Or, I could interview you.
Or, I could include your comments in a panel article about a topic in which you have some expertise.
Also, I regularly submit guest posts to A Writer’s Path, and I wouldn’t mind submitting to your website, if you think my focus on the arts and the creative process are compatible with the theme of your website.
What do you think? Do any of these ideas appeal to you? You can comment below, and/or contact me through the “Contact ARHtistic License” form (click the link at the top of the page).
Happy New Year! Time to track our progress in the year past, and set our goals for the year to come.
I mentioned in my recent article about goal-setting that the smartest thing I did in 2017 was schedule all the tasks I wanted to do. Here is how it worked (changed slightly from what I thought on January 1 last year):
Here’s what worked and what didn’t:
I’m pleased that I made progress on most of my goals, even if I didn’t finish one of my big projects or secure an agent. For 2018 I’m planning on continuing as I had been, with the tweaks I’ve mentioned.
For the last two years, I’ve offered a challenge for readers to post their creative goals, record their progress, and share in the comments. The response has been mostly silence. So, this year, although I personally will take the time to reflect on my goals and progress at regular intervals, I won’t burden you by posting monthly updates.
I wish you the best possible 2018, full of inspiration and completed creative endeavors. Happy New Year!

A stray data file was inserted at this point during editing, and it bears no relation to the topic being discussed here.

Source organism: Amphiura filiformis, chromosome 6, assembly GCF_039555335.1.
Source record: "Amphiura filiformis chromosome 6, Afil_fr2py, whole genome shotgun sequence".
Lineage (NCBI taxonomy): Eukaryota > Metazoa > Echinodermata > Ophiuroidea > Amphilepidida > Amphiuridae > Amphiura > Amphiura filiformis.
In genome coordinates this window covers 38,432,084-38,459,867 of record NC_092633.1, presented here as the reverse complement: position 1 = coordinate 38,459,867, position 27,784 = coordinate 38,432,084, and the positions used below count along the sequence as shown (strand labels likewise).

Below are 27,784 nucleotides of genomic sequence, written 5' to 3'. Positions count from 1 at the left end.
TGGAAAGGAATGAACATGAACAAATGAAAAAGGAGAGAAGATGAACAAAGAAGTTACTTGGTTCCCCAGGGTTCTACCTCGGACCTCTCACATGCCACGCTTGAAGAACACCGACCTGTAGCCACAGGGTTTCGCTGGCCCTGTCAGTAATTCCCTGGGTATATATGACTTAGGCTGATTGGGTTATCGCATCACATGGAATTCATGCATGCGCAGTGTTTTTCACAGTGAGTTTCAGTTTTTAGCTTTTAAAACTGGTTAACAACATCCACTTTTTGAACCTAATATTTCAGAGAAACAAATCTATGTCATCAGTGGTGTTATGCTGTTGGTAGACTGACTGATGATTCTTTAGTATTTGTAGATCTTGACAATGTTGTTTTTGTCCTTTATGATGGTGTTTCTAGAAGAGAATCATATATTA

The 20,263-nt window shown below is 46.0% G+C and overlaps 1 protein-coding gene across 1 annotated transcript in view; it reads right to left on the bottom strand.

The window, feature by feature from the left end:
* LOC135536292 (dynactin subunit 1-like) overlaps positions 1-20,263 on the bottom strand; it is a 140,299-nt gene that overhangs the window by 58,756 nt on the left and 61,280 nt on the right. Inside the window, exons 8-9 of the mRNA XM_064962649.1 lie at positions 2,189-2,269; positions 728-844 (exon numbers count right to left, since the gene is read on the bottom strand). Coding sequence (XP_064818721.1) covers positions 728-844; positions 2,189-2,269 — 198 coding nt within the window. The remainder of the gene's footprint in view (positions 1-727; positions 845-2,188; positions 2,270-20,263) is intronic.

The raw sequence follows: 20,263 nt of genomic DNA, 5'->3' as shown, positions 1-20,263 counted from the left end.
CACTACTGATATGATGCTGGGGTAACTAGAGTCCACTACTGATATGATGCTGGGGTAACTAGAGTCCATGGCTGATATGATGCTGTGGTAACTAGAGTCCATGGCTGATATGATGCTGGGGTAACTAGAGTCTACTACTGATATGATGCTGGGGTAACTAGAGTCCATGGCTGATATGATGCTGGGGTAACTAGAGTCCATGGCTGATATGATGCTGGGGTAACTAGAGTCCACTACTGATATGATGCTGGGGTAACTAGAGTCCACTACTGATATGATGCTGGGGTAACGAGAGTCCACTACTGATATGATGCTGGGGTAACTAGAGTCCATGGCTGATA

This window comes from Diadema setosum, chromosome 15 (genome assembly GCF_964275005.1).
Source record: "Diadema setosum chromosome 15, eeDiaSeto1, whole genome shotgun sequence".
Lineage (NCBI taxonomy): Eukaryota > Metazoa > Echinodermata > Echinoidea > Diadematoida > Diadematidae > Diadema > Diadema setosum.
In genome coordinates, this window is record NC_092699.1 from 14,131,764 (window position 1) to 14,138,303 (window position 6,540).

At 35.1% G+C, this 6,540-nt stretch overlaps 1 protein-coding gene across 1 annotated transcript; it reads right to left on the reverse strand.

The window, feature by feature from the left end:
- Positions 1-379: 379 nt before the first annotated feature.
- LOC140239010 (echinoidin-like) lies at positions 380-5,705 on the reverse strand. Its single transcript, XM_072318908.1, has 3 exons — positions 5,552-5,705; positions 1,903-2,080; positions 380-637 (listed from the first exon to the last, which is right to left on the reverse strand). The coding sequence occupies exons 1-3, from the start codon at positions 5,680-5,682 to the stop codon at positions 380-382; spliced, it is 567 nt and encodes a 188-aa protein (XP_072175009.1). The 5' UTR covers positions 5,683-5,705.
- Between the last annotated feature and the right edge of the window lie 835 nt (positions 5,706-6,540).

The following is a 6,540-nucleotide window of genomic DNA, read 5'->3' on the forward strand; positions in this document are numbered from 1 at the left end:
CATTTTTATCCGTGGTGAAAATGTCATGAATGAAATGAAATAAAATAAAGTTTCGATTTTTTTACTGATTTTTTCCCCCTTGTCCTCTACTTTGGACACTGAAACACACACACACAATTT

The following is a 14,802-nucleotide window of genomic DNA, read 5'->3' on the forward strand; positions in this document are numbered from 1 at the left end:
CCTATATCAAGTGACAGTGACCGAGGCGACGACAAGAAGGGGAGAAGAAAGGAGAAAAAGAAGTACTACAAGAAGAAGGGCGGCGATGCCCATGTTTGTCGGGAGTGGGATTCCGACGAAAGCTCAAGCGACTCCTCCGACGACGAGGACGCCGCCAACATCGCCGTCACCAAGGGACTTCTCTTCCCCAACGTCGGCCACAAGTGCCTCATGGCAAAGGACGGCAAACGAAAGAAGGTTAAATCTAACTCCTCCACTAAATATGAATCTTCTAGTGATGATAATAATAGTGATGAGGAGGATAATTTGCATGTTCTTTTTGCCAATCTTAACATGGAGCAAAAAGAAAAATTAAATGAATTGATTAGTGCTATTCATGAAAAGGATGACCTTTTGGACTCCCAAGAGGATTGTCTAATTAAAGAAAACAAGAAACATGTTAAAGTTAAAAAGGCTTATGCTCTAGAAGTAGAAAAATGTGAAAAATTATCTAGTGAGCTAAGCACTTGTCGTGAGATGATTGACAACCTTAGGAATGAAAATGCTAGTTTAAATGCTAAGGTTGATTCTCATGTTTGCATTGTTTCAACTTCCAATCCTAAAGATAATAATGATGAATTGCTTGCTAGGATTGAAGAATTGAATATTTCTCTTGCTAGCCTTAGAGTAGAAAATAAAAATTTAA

When I set my goals for my blog for this year, I hoped I’d reach the 350-follower mark.
I’m thrilled to say I made it a few days ago. It’s silly to set a goal that’s completely out of my control (relying solely on you, dear readers, to actually click the follow button), but I am gratified nonetheless. Thank you, all of you, for your kindness to me. I will try to deserve your readership by writing more of the kind of stuff you like to read. (Your suggestions are welcome! Share in the comments.) My readership goal for 2018 is 600. You can help me make that goal by sharing (through Facebook, Twitter, Google +, email, etc.) any of my posts that you think might interest your friends. Thanks!
My Top Ten Posts of 2017 (in terms of views). Have you seen all of these?
9. #DC339: In the Holiday Spirit This post, as well and #6, #4, #3 and #2, are responses to a Zentangle challenge. I’ve written before about challenges being a good way to find new readers for your blog (as well as more blogs for you read!) The zentanglers have surpassed even the photographers in their support of ARHtistic License. (My photochallenge posts have always made the top ten before now.)
8. How to Practice the Piano: Doh! Donányi My thoughts on a particularly difficult piano exercise book.
5. The Magic of Landscape Architecture About the transformation of our yard.
4. Inktober Day 24: A Composite One drawing, entered in three different challenges.
My biggest surprise is that three of my blog posts from last year had as many views in 2017 as my top three above did. They are: Jan van Eyck’s The Crucifixion and the Last Judgment: Painted by a Committee, Ballet Feet, and Go Mobile.
One step I might take next year is to chose a new WordPress “theme” (it’s like a blog template). Even though last year I upgraded to a “premium” blogsite, I kept my free theme because I like it and I’m very comfortable with it. However, it doesn’t have the functionality of the premium themes. Switching up might also mean a huge learning curve for me. Any bloggers out there have a suggestion for me?